Want all that swanky style and comfort offered by a luxury car, but don’t want to pay a fortune for it? Buying a used luxury car can be a great way to get some top-of-the-line performance and tech features for the low! But don’t be fooled! Not ever used luxury car is the bargain of a lifetime!
So, before you open up your wallet and get totally burned, I’m going to show you 6 of the worst used luxury cars on the market, and an honorable mention!
Maserati Ghibli – Dodgy Supercar
We all use toothpaste everyday, or at least I hope you do. But, toothpaste should be for your teeth, not for filling in massive gaps on your overpriced luxury sedan! I wonder if Maserati made a deal with Colgate.
The Maserati Ghibli has an MSRP of over $75,000, and it’s got a Maserati badge, so why are massive panel gaps acceptable? They’re not! It’s no wonder nearly everyone who leased a Ghibli ended up selling it once their lease was up. And today, you can pick one up under 6 years old with less than 100,000 miles for less than $20,000!
So, it’s depreciated to nearly a 25% of its original value. Ouch! Not only is it lacking a ton of useful safety features, it’s also less powerful than most of its competitors, and way more expensive! Not to mention the “luxurious” interior is kind of like a parts bin special, with window controls, the start-stop button, and the headlight switch all ripped off the Dodge Grand Caravan. Yeah, you’re paying Maserati prices for Dodge quality. Plus, the headroom in the back will give you a serious case of claustrophobia.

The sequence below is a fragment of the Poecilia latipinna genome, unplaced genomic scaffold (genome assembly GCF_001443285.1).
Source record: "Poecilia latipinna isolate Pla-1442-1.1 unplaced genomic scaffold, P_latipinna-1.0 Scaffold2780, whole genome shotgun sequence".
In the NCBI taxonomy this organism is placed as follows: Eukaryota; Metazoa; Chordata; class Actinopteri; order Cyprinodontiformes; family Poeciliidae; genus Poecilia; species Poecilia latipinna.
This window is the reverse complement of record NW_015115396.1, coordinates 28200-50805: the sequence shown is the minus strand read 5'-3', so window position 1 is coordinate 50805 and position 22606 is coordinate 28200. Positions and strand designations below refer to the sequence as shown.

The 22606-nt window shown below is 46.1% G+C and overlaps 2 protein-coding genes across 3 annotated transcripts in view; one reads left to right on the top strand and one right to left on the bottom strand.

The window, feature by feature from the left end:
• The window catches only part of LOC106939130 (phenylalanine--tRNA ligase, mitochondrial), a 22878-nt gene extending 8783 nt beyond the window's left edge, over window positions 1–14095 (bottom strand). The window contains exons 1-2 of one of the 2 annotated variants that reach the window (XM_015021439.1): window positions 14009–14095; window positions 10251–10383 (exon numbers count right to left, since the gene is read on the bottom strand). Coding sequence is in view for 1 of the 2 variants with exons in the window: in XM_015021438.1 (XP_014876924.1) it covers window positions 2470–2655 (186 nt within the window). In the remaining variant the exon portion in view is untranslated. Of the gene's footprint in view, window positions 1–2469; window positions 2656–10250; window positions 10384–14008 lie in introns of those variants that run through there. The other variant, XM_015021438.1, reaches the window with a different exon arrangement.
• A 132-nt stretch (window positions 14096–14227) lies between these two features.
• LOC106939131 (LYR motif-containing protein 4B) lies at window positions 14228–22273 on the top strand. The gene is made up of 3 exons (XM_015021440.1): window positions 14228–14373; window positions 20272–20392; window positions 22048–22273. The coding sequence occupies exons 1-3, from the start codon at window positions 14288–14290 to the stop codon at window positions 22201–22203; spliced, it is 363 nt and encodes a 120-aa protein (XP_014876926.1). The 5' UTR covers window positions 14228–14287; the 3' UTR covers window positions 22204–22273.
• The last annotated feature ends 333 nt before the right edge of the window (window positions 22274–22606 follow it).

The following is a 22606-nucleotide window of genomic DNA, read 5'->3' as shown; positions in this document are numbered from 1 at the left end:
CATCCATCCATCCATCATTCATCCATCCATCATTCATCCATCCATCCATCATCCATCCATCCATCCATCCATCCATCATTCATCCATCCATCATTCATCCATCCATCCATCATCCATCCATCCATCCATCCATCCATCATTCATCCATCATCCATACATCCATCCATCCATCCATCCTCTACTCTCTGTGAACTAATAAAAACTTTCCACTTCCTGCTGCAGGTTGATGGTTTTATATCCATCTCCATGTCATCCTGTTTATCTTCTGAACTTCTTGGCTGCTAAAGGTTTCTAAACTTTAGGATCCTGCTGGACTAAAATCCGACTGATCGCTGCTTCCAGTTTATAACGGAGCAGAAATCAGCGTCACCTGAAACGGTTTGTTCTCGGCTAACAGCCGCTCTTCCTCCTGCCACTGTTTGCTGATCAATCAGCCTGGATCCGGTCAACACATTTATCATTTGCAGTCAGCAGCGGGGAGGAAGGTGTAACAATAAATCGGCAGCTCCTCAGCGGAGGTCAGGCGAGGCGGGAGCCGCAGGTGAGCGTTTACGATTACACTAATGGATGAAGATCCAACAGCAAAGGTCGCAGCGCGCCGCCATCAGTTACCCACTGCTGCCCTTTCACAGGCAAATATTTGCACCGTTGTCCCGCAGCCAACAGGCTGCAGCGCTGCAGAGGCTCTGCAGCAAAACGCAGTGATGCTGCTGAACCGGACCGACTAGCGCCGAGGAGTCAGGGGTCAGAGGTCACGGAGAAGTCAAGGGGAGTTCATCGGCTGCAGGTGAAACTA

Does the Ghibli really seem worth it to you? It’s expensive, not too sporty, not too luxurious, and too cramped for a 3-year-old child. Not too appealing, huh? Well, the next car on our list is equally underwhelming, the Lexus SC430.
Lexus SC430 – Take the L
The Lexus SC430 was so bad that Top Gear ranked it the worst car ever. That’s no easy task. The power produced by the engine wasn’t half what the car needed, powered by the 3UZ engine from the LS430, the SC430 put down just 300 horsepower. And considering it weighed as much as a fully-grown African elephant, not only did it have trouble accelerating, it was hard to handle on corners. Couple that with its soft luxurious suspension and it added up to a car that should have never seen the light of day.